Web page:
Parish member calls donor, fellow parishioner 'hero' for lifesaving organ donation in December

DEARBORN HEIGHTS — When Martha Burch says she’ll do anything for a friend, she means it. 

In December, Burch donated one of her kidneys to her friend, Robin Cahillane.

Cahillane, 54, and Burch, 42, are members of St. Linus Parish in Dearborn Heights. They met through Burch’s uncle nearly 10 years ago. Soon thereafter, Cahillane started babysitting for the Burch family, introducing them to the parish as well as the preschool program at St. Linus School. 

“She was so good to my kids. She really felt like family to us from the start,” Burch told Detroit Catholic.

More than 25 years ago, Cahillane was diagnosed with polycystic kidney disease, a disorder that causes cysts in the kidneys, resulting in the enlarging of the organs and, eventually, loss of kidney function. The disease is genetic, inherited from her father. Nonetheless, she was able to live for decades without any medical issues, checking in regularly with her doctor.

“I was very lucky,” Cahillane said. “I raised my kids, went to their sports, was a stay-at-home mom. I lived a full life for a long time since being diagnosed.”

Then, during an appointment in May 2017, the doctor noticed a change in her numbers. Cahillane had surgery and began in-home dialysis. Apart from the dialysis, she was able to function normally, but knew it was only a matter of time until she needed a kidney transplant.

Finding a donor who matched Cahillane’s O+ blood type wasn’t easy; she can donate her blood to anyone but can only receive blood from other O+ or O- blood types. 

“Her blood type is so symbolic of who she is as a person, to always give and never expect anything in return,” Burch said. “She taught me how to be there for people. She just does things on autopilot. She will do whatever she needs to for anyone, whether they know they need it or not. It’s true altruism.”

“Her blood type is so symbolic of who she is as a person, to always give and never expect anything in return,” Burch said. “She taught me how to be there for people. She just does things on autopilot. She will do whatever she needs to for anyone, whether they know they need it or not. It’s true altruism.”

Known to drop everything to help a friend or family member, Cahillane is also known at St. Linus for her corned beef, which she makes for the parish festival each year. She cooks for the parish Mother’s Day brunch and is a “pillar at the parish,” according to Burch.

In the months following her 2017 surgery, Cahillane’s family and friends came forward for testing to see whether they were a donor match. Burch admits she didn’t step up right away, partly because she didn’t realize the severity of the situation. Cahillane had maintained her positive attitude and, though the doctors were trying different means to improve her kidney function, she didn’t let on that things were getting worse.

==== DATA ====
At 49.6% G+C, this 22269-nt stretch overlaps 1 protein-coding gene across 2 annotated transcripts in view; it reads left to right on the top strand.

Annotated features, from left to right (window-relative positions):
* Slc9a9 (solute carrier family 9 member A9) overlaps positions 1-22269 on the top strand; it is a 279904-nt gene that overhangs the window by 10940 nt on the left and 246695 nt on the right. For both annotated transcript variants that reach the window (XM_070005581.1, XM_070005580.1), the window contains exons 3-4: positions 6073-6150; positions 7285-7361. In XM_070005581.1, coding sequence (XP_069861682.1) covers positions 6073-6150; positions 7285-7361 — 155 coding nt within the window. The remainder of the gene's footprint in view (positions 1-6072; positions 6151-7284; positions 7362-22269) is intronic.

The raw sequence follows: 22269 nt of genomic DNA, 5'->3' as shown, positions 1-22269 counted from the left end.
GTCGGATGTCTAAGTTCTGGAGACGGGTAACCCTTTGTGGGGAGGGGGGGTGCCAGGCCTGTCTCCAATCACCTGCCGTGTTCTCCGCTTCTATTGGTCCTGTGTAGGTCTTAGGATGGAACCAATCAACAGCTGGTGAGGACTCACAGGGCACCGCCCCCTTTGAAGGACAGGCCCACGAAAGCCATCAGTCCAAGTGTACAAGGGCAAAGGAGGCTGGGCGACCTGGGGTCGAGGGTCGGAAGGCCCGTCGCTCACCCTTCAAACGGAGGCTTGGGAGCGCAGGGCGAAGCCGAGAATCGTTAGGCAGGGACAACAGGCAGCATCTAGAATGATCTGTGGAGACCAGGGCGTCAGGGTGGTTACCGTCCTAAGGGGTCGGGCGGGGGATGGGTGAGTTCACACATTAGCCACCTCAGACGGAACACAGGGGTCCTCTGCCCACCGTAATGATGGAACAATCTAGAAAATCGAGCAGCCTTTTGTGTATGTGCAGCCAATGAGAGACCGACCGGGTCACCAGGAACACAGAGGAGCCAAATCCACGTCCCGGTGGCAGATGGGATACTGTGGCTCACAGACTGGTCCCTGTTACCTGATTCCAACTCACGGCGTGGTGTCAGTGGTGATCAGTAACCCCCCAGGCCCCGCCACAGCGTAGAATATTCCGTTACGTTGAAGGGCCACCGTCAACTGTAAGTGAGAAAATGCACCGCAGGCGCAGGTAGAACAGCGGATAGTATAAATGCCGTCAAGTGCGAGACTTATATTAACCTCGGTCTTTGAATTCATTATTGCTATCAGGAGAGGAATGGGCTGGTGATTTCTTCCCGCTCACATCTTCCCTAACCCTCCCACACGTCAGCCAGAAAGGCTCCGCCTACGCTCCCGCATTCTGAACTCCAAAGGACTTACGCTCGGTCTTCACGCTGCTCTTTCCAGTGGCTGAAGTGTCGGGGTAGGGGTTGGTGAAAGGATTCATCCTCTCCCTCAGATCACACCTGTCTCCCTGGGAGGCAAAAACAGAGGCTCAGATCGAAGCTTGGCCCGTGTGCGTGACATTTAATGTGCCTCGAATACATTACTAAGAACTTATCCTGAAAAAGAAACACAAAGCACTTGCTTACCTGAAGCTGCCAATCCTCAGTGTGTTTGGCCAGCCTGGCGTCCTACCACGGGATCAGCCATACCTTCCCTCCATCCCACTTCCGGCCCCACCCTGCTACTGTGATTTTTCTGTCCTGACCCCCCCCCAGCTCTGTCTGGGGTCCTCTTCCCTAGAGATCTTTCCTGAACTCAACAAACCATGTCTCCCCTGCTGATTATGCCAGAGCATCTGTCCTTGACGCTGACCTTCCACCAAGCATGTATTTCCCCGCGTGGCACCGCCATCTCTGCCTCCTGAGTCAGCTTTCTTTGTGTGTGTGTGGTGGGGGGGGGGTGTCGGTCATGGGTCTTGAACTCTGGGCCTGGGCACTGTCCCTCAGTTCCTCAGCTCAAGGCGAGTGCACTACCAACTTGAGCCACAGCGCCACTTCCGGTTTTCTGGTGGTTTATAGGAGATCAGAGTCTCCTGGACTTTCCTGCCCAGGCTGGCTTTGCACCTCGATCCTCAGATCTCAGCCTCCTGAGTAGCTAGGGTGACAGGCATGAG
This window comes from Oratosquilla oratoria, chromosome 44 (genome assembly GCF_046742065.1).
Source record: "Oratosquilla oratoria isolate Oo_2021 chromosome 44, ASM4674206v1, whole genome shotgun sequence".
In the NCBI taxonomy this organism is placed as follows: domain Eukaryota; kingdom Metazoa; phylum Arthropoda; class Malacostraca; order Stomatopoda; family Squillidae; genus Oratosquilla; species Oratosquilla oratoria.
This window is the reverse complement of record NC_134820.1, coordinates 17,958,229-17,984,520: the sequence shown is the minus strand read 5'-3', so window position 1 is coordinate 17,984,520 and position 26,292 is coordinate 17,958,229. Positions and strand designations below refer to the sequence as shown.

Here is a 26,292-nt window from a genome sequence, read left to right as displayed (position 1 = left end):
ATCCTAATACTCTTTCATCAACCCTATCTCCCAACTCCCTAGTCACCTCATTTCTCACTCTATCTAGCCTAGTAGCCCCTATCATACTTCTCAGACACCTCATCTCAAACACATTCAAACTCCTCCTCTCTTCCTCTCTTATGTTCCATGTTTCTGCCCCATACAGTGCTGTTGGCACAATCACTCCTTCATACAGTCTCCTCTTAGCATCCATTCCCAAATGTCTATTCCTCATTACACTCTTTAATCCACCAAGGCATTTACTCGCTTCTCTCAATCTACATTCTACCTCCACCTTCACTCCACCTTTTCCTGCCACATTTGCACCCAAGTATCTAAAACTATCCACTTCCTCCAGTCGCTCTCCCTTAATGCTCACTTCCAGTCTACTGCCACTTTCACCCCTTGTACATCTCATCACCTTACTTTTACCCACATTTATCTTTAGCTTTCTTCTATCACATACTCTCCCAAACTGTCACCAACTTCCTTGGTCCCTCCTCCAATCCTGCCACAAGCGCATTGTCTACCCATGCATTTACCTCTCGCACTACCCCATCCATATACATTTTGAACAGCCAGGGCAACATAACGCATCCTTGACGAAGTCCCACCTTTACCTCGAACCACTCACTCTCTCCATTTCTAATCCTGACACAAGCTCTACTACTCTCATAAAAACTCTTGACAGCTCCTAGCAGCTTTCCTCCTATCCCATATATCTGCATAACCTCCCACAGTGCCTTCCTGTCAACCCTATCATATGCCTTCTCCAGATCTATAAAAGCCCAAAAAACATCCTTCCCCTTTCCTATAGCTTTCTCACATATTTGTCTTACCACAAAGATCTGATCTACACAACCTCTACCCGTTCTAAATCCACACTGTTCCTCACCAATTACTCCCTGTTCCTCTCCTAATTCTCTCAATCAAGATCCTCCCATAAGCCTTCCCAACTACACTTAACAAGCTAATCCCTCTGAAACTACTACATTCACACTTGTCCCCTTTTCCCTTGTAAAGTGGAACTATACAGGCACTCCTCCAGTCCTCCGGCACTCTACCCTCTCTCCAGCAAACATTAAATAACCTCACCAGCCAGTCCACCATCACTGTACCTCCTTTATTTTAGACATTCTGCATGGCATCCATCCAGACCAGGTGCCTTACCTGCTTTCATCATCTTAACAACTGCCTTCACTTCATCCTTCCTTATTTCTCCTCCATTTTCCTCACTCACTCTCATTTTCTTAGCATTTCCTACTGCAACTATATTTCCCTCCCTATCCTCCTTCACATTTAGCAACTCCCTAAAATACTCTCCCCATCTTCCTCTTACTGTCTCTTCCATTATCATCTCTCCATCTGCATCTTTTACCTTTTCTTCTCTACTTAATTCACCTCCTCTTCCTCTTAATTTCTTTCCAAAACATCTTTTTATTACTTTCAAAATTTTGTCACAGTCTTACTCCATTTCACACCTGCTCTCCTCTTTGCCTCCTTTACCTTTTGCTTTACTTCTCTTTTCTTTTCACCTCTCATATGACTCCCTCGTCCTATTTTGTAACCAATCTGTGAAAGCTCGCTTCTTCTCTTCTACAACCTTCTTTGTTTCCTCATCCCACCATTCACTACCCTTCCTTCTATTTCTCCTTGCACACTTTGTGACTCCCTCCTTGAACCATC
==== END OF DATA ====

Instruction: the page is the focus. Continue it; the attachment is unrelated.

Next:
“I felt bad that I didn’t get the testing right when I thought of it,” Burch said. “Sometimes we forget that while we’re waiting for the ‘right time,’ it’s the only time for the person who needs help.”

Two donors were looking promising, but then fell through due to medical issues that prevented them from donating. The testing process for a donor takes 6-8 months. 

“It’s a difficult situation because you’re not allowed to coerce people to donate an organ, but you also want them to know that they can live a perfectly normal life with just one kidney,” Cahillane said. “I said a lot of prayers, and everyone at St. Linus was praying for me. I was not ready to leave my sons, and I want to see my grandchildren someday.”

With each round of Burch’s testing, the two friends rejoiced when she received the green light to move to the next step. Her final test was in October, and after hearing the good news that she was a perfect match, they scheduled the first available surgery.

“I knew God would only give me what I could handle, and I prayed for Him to find another donor if this was not meant to be for me,” Burch said. “So with every test, I knew He wanted this to happen, and when the final test was a go, I had no doubts.”

“I knew God would only give me what I could handle, and I prayed for Him to find another donor if this was not meant to be for me,” Burch said. “So with every test, I knew He wanted this to happen, and when the final test was a go, I had no doubts.”

On Dec. 5, 2018, Burch and Cahillane underwent their respective surgeries. Doctors told them that Burch’s kidney responded incredibly well to Cahillane, “like a magnet to a refrigerator,” Burch said. She jokes that her kidney had been waiting for her friend all along.

The recovery for both women was quick, and aside from a few restricted movements, they’re already back to their normal routines. Cahillane already signed up to run a 5K in April. She is grateful for her new kidney, and for Burch’s gift of life.

“Martha (Burch) is my hero,” Cahillane said. “Doing something like this is being more than a friend. It’s like we’re sisters now.”

Burch urges others to consider becoming an organ donor.

“I’m grateful I was chosen to do this for someone as special as Robin (Cahillane),” Burch said. “I always prayed for God’s direction and what He needed from me. Sometimes when you’re called to do something, you don’t question, you just do it. That doesn’t mean other people don’t have courage to say yes to organ donation; it means you’ll know when you’re called.”

To learn more about organ donation, visit https://www.organdonor.gov/.